The effects of taking part in dry January


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What is dry January?

Once a year (sometimes two, sober October) people across the country ditch the alcohol for one month, now this sounds like a great idea to cleanse the body of toxins and help improve your way of life in many other ways. There is also a flip side to absconding from alcohol for a month. I will endeavour to give an outline one both sides of the argument so that you can make your own educated guess on whether you think it’s a good plan for the start of the year off or if it’s just not worth it.


The benefits

Sleep patterns –

There has been research from Melbourne university stating that people who regularly drank alcohol before going to bed found a reduction in REM sleep, this can affect your memory during the day and long-term memory if you continue that pattern of excessive drinking. It can also impair your motor skills, which play a major role in every day life.
REM stage of sleep is when you dream most, if you want to remember your dreams or pride yourself on remembering them, then quitting that night time drink will help to ensure more REM sleep.

Better Skin –

Cutting alcohol out of your lifestyle can improve your skin 10-fold, alcohol is a dehydrating force, drinking lowers antioxidant defences which leaves you more open to sun damage and free radicals, which are by-products of chemicals such as cigarette smoke.

More money –

This is a no brainer, you will be better off every week if you cut drinking out. The average person spends between £20 – £40 a week on alcohol. Let’s add that up over the month, that’s between £80 to £120 a month and between £960 and £1440 a year. My advice on how to track this, every time you go to buy alcohol don’t and put the money in a jar or separate account and spend it on a nice holiday once a year.

Liver health –

Giving up drinking will have a big impact on your liver and should reduce the chances of developing liver disease. Regularly drinking more than 14 units a week for men and women can lead to a fatty liver. The liver turns glucose into fat and sends it around the body to store. Alcohol effects the way the liver can handle fat and if it gets stuffed with fat it can become swollen. If the damage to the liver continues regularly this can affect your appetite, a blood test can show the health of your liver.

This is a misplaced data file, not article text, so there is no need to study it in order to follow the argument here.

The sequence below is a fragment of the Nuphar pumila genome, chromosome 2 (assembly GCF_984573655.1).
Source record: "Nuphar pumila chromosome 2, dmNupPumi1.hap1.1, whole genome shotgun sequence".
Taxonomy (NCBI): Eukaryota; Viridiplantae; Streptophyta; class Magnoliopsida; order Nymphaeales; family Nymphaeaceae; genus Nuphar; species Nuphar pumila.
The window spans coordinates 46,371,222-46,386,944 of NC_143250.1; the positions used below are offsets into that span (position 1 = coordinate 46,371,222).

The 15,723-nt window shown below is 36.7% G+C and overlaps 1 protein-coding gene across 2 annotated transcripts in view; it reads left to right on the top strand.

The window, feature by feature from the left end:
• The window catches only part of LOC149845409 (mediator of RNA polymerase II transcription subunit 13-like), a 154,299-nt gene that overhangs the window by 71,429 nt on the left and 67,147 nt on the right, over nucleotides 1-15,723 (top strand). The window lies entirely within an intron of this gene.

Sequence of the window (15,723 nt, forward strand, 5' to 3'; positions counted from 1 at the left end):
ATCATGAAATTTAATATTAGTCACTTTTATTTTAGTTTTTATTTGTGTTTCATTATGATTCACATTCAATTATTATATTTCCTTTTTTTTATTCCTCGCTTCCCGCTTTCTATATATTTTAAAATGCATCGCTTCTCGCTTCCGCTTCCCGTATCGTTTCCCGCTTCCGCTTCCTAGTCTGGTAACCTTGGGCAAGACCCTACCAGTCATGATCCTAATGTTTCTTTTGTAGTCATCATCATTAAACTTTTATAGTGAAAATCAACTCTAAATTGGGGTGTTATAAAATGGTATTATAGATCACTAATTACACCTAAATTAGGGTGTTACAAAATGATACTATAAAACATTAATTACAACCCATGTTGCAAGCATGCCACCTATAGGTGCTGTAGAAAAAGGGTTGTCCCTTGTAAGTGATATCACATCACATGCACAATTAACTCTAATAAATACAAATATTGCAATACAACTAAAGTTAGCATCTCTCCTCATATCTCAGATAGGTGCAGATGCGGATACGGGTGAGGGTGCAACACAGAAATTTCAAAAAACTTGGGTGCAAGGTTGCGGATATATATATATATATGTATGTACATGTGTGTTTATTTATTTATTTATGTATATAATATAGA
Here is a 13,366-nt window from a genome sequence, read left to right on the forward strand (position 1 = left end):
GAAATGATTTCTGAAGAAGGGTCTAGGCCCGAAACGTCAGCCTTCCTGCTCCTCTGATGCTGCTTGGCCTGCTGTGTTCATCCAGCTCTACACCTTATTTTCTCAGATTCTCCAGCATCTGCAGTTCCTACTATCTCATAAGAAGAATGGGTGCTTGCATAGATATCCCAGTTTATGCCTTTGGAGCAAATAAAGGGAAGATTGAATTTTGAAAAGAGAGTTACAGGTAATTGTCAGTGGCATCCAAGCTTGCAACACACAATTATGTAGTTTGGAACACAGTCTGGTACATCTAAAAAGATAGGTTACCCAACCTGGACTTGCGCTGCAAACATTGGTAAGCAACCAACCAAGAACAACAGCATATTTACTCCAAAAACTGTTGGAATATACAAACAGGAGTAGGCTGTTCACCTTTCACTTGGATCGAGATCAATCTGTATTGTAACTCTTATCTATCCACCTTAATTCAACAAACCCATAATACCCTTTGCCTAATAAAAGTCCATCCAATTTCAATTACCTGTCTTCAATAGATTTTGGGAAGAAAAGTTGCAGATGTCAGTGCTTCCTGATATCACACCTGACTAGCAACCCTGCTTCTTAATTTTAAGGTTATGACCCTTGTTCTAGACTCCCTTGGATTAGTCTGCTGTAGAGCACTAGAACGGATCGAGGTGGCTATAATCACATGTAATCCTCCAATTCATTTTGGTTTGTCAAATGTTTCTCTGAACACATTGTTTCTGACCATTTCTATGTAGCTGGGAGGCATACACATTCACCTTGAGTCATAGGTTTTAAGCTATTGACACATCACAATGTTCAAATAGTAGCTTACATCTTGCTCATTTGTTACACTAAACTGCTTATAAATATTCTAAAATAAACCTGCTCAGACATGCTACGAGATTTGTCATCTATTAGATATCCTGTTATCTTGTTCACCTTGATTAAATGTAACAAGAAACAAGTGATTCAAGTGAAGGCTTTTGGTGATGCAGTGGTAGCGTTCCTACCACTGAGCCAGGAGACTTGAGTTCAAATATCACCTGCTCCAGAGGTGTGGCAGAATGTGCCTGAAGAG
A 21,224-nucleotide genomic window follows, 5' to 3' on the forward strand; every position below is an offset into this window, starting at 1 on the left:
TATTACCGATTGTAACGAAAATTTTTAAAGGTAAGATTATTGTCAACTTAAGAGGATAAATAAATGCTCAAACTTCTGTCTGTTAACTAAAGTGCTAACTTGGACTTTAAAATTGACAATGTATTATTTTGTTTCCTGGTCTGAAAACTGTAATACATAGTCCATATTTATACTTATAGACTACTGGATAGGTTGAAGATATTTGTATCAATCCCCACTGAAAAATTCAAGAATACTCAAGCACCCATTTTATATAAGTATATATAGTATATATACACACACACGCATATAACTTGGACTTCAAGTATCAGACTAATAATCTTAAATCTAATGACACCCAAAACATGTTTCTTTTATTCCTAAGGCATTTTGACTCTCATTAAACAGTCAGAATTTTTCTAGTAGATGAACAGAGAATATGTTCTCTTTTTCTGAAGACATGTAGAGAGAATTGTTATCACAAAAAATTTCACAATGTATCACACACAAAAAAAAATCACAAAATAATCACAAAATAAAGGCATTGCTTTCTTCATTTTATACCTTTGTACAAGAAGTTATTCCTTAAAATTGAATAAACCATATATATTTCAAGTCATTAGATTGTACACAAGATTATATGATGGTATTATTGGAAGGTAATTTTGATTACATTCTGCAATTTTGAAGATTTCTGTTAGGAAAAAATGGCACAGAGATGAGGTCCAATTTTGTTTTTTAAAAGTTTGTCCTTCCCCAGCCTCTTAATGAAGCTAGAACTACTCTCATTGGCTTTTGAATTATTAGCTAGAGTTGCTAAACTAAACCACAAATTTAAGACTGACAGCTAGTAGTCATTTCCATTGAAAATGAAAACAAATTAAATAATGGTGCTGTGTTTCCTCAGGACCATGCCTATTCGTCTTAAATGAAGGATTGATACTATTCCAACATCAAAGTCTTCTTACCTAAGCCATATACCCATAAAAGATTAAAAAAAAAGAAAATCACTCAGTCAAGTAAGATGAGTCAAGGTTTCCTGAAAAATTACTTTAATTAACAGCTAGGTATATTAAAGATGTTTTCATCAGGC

If your liver is not to damaged it can recover with in 4 to 6 weeks of no alcohol.


It might not be the right time –

Life can throw many things at you which can cause stress and increasing these stress levels by not drinking can be detrimental. If also one of your resolutions is to regularly hit the gym 3 times a week this will also help you regulate your alcohol intake, ensuring you do not drink to excess.

The time of year –

People tend to drink more in the summer month due to the weather and the draw of beer gardens and pubs, if you want to make a difference why not choose one of these months to give your liver a break.

Alcohol is good for your heart –

Now this is true if you’re not knocking back a bottle of vodka a night, drinking in moderation can reduce your chances of heart attacks by 24% according to a global study last year. You can see the running theme here is alcohol in moderation.

Champagne can help short term memory –

Yes, I know, your scratching your head now wondering if this is true, yes, a study by the university of Columbia recently demonstrated that champagne contains proteins that are beneficial for short term memory.

Winston Churchill –

Churchill one of the greatest Britons never did dry January, he was quoted to saying, “I have taken more out of alcohol than alcohol has taken out of me” Winston lived until 90 years old.

by Jeremy Allen, Master Trainer/General Manager/Influencer


Jeremy Allen

Jeremy Allen, Master trainer/General manager BWW


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